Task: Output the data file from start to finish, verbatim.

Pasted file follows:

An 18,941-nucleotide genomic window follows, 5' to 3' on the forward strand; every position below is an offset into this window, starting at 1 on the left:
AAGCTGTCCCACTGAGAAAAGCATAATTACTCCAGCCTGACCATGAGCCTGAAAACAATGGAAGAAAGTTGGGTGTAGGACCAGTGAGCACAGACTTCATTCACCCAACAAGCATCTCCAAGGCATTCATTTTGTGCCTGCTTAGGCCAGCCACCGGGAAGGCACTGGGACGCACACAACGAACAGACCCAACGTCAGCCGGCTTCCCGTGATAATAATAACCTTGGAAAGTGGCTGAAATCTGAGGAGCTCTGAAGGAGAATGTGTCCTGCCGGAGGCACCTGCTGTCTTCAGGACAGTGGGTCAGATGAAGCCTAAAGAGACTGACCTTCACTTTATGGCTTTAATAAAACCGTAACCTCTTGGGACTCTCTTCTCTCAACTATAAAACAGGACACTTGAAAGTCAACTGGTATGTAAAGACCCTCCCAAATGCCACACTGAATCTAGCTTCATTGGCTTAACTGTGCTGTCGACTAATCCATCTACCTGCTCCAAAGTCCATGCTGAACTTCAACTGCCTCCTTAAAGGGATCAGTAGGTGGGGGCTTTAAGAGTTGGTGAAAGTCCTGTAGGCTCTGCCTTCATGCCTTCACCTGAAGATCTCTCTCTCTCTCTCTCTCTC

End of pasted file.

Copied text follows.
An 18,941-nucleotide genomic window follows, 5' to 3' on the forward strand; every position below is an offset into this window, starting at 1 on the left:
AAGCTGTCCCACTGAGAAAAGCATAATTACTCCAGCCTGACCATGAGCCTGAAAACAATGGAAGAAAGTTGGGTGTAGGACCAGTGAGCACAGACTTCATTCACCCAACAAGCATCTCCAAGGCATTCATTTTGTGCCTGCTTAGGCCAGCCACCGGGAAGGCACTGGGACGCACACAACGAACAGACCCAACGTCAGCCGGCTTCCCGTGATAATAATAACCTTGGAAAGTGGCTGAAATCTGAGGAGCTCTGAAGGAGAATGTGTCCTGCCGGAGGCACCTGCTGTCTTCAGGACAGTGGGTCAGATGAAGCCTAAAGAGACTGACCTTCACTTTATGGCTTTAATAAAACCGTAACCTCTTGGGACTCTCTTCTCTCAACTATAAAACAGGACACTTGAAAGTCAACTGGTATGTAAAGACCCTCCCAAATGCCACACTGAATCTAGCTTCATTGGCTTAACTGTGCTGTCGACTAATCCATCTACCTGCTCCAAAGTCCATGCTGAACTTCAACTGCCTCCTTAAAGGGATCAGTAGGTGGGGGCTTTAAGAGTTGGTGAAAGTCCTGTAGGCTCTGCCTTCATGCCTTCACCTGAAGATCTCTCTCTCTCTCTCTCTCTC